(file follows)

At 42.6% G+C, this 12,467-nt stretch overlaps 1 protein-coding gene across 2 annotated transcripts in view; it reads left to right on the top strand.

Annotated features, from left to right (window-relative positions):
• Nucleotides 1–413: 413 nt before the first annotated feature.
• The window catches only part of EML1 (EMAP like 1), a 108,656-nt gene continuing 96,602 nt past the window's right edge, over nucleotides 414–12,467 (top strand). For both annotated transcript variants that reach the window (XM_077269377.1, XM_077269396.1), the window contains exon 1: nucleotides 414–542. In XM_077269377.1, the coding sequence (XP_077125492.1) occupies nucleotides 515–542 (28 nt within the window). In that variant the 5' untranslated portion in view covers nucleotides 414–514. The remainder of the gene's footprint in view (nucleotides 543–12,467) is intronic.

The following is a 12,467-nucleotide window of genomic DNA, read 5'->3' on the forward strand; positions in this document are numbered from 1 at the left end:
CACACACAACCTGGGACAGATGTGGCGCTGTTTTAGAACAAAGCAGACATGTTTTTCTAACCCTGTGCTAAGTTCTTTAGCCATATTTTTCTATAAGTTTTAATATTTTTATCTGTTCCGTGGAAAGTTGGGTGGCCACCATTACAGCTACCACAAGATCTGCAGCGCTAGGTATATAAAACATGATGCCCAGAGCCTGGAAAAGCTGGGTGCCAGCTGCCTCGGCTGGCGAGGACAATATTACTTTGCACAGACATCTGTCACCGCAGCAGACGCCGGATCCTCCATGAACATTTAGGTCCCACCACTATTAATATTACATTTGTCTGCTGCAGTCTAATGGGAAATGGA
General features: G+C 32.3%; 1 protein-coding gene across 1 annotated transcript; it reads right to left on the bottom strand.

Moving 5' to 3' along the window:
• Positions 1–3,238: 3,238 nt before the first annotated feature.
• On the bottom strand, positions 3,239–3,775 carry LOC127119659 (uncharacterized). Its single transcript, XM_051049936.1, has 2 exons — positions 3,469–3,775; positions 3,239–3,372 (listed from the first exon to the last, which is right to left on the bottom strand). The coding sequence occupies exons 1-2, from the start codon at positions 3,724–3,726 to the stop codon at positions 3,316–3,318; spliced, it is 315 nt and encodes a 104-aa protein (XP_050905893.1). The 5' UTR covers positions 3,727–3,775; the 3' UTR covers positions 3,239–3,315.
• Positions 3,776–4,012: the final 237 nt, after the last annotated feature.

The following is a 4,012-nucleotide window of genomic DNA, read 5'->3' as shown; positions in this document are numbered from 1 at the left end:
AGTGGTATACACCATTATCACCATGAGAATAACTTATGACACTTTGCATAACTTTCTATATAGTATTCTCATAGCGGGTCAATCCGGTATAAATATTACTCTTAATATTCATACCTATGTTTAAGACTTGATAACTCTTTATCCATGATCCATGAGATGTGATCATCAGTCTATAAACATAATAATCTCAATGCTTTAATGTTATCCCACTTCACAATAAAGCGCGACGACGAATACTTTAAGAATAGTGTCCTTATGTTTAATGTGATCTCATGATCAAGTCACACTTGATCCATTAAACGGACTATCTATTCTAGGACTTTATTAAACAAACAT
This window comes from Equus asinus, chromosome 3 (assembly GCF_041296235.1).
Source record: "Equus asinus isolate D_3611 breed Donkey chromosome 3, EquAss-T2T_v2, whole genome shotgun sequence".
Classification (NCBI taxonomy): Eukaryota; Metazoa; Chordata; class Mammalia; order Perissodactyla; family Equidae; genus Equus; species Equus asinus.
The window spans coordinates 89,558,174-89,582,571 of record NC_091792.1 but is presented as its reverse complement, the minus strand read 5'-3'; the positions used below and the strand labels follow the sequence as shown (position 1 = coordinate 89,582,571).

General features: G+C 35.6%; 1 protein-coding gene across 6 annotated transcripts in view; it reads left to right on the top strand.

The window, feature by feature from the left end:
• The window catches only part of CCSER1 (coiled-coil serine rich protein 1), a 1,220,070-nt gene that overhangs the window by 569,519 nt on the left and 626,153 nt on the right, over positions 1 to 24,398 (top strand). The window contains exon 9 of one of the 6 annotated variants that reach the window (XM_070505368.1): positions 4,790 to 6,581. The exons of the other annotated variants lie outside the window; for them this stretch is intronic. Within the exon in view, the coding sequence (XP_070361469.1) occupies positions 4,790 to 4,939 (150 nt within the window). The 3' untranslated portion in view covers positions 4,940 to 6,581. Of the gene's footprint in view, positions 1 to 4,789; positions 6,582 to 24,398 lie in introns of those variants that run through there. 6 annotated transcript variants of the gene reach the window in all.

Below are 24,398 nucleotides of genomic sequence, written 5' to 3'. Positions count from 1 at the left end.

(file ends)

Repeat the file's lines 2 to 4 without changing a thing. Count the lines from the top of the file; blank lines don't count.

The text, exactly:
Annotated features, from left to right (window-relative positions):
• Nucleotides 1–413: 413 nt before the first annotated feature.
• The window catches only part of EML1 (EMAP like 1), a 108,656-nt gene continuing 96,602 nt past the window's right edge, over nucleotides 414–12,467 (top strand). For both annotated transcript variants that reach the window (XM_077269377.1, XM_077269396.1), the window contains exon 1: nucleotides 414–542. In XM_077269377.1, the coding sequence (XP_077125492.1) occupies nucleotides 515–542 (28 nt within the window). In that variant the 5' untranslated portion in view covers nucleotides 414–514. The remainder of the gene's footprint in view (nucleotides 543–12,467) is intronic.